Steps for Writing a Successful Grant Proposal
PE4life believes that it is not possible to write a successful grant proposal overnight. It
takes planning, research, and careful writing to produce such an effective proposal. The
key is in the pre-work. Even though these steps may be time consuming, the end
result makes it worthwhile.
Three phases to writing a successful proposal:
The Preparation Phase:
This phase of the grant writing process involves 10 easy steps:
1. Answering the Who, What, When, Where, How
Before you can write a grant proposal, you must decide:
• Who will benefit from the grant (Mission)
• What is it that you are asking (Goals)
• When will you plan to use the funds requested (Timeline)
• Where will you plan to use the funds (Be Specific)
• How do you plan to use the funds (Vision)
2. Answer these questions and make a list with a brief description of each goal.
3. Choose an objective person to read each goal to double check language – it is
important that your language be clear and concise, and easy for a non-physical
education-minded person to understand.
4. From this descriptive list, write a grant mission statement that describes
your PE program goals and your purposes for pursuing the grant.
Grant mission statement example:
The mission of St. Mary’s Elementary is to provide each student with a quality physical
education experience three days per week. This experience will not only teach specific
skills, but will educate each child as to the true meaning of being completely healthy:
physically, mentally and socially. To accomplish this mission, St. Mary’s vision is to
(train 24 educators in PE4life principals, assess and fulfill equipment needs, and develop
a fitness center for students; add fitness gram data collection software, add nutritional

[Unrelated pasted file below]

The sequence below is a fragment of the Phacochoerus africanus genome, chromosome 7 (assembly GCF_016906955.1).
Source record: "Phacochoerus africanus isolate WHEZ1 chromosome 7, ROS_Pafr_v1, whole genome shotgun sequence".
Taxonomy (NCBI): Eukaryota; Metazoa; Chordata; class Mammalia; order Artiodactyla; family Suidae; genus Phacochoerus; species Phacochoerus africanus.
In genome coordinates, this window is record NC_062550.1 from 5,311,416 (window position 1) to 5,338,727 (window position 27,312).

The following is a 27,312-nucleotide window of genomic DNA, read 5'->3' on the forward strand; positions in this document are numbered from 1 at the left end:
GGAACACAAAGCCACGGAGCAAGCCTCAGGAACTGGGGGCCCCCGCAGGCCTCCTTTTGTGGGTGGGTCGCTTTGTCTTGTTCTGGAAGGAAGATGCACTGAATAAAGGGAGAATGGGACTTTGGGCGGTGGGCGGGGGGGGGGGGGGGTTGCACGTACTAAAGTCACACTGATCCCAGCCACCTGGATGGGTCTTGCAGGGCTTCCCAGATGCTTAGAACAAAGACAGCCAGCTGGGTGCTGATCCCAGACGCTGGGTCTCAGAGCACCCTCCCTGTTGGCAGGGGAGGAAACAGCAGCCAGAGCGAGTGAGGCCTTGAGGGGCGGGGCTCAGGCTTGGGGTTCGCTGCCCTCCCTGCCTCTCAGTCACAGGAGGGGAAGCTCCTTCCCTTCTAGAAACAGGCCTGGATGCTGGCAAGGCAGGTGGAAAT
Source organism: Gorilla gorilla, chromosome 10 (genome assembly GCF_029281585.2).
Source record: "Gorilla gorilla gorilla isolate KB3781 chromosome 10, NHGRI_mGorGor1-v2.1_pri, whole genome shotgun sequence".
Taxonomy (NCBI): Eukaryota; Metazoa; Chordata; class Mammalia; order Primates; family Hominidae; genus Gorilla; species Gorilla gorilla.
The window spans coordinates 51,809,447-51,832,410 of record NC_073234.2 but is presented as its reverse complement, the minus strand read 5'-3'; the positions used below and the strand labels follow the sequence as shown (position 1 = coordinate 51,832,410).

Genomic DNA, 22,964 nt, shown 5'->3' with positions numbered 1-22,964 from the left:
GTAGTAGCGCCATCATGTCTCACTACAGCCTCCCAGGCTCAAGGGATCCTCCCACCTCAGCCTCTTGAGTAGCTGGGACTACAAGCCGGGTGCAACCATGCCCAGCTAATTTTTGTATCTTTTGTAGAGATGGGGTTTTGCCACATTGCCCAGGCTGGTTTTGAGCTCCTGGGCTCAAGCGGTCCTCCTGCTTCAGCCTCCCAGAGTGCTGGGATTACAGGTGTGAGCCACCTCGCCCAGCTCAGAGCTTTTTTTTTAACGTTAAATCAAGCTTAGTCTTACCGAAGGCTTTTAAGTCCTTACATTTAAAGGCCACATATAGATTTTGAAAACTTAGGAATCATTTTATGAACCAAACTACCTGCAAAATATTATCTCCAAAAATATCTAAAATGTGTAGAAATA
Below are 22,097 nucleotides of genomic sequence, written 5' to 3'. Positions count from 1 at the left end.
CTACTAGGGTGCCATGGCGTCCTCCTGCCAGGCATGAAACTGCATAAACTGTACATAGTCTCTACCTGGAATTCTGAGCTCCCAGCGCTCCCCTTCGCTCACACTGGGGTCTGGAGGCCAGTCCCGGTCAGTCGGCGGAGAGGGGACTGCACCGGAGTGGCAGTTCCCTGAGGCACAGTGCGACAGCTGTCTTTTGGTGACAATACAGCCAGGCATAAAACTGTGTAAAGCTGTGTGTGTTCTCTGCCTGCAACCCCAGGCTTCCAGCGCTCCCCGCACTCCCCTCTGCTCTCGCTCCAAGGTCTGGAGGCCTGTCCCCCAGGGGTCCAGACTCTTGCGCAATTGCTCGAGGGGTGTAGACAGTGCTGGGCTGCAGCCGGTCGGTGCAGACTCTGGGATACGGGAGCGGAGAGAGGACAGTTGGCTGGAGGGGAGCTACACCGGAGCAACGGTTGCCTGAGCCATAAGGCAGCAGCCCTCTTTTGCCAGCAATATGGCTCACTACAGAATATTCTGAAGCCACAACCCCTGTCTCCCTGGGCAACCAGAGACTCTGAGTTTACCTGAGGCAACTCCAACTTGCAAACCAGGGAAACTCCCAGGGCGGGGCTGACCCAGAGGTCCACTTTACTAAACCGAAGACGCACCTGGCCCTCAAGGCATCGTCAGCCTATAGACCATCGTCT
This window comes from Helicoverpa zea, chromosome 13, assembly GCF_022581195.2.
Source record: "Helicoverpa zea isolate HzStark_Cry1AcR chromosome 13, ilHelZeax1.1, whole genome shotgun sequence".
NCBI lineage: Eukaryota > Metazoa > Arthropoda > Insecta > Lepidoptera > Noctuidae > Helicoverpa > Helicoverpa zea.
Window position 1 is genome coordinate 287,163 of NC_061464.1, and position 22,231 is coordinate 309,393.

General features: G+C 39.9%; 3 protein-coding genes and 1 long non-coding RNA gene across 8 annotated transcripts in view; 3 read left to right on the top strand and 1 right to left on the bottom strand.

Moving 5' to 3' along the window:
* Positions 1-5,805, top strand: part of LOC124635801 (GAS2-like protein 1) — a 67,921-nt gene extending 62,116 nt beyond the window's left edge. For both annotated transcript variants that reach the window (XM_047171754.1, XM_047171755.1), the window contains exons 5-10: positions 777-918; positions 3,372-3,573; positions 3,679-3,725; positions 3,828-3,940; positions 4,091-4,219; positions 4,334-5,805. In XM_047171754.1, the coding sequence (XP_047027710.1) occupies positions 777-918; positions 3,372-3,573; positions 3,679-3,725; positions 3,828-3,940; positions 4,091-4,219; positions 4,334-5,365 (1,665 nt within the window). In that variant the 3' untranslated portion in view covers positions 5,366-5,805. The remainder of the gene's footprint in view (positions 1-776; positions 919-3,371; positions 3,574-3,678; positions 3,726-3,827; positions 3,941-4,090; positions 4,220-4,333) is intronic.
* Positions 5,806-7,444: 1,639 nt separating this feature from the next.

education curriculum…) fill in your vision and how to accomplish this vision…All of us at
St. Mary’s believe that this commitment will positively enhance the health and wellness
of each student for a lifetime.
5. Once you have formulated a Grant Mission Statement, assess what you need
to accomplish your goals. This is the place where you will list and explain the
• PE4life program training
• Basic start up equipment needs
• Follow up support
• Data Collection software
• Additional personnel
IMPORTANT NOTE: Be realistic about what you actually need. Downsizing your needs
may keep you from achieving your goals; over-asking may prevent funding.
6. Decide on the amount of funding needed – Research all costs – BE SPECIFIC
7. Gain support from stakeholders – visit and present your proposal to those who
you think can help you attain your goals once funding is received.
8. Search for funding sources - look for support within your district and community
(Make sure these prospective funding sources align with your mission and can
help you reach your goals-don’t chase rabbits!)
• Be specific in your search
o Non-profit organizations
o Corporations with a health and wellness focus
o Government grants
o Foundations within your community
o Internet research
o Medical Community
9. Contact each one on your list and ask for proposal guidelines. If possible, make
arrangements to meet with someone either by phone or in person to discuss the
grant process and confirm that your initiatives align.
10. Print out proposal guidelines – read them over carefully for submission
requirements, submission dates and decision dates. Organization is the key.
Make a calendar outlining grant deadlines.
The Writing Phase:
Writing the perfect proposal is as easy as making a P & B sandwich.
It contains four things:
• Introduction (Top piece of bread)
• The main body of the proposal (Peanut butter)
• Research/support material & budget (Thin layer of jelly)
• Conclusion with authorized signature (Bottom piece of bread)
Before writing any proposal, it is important to read the guidelines of what should be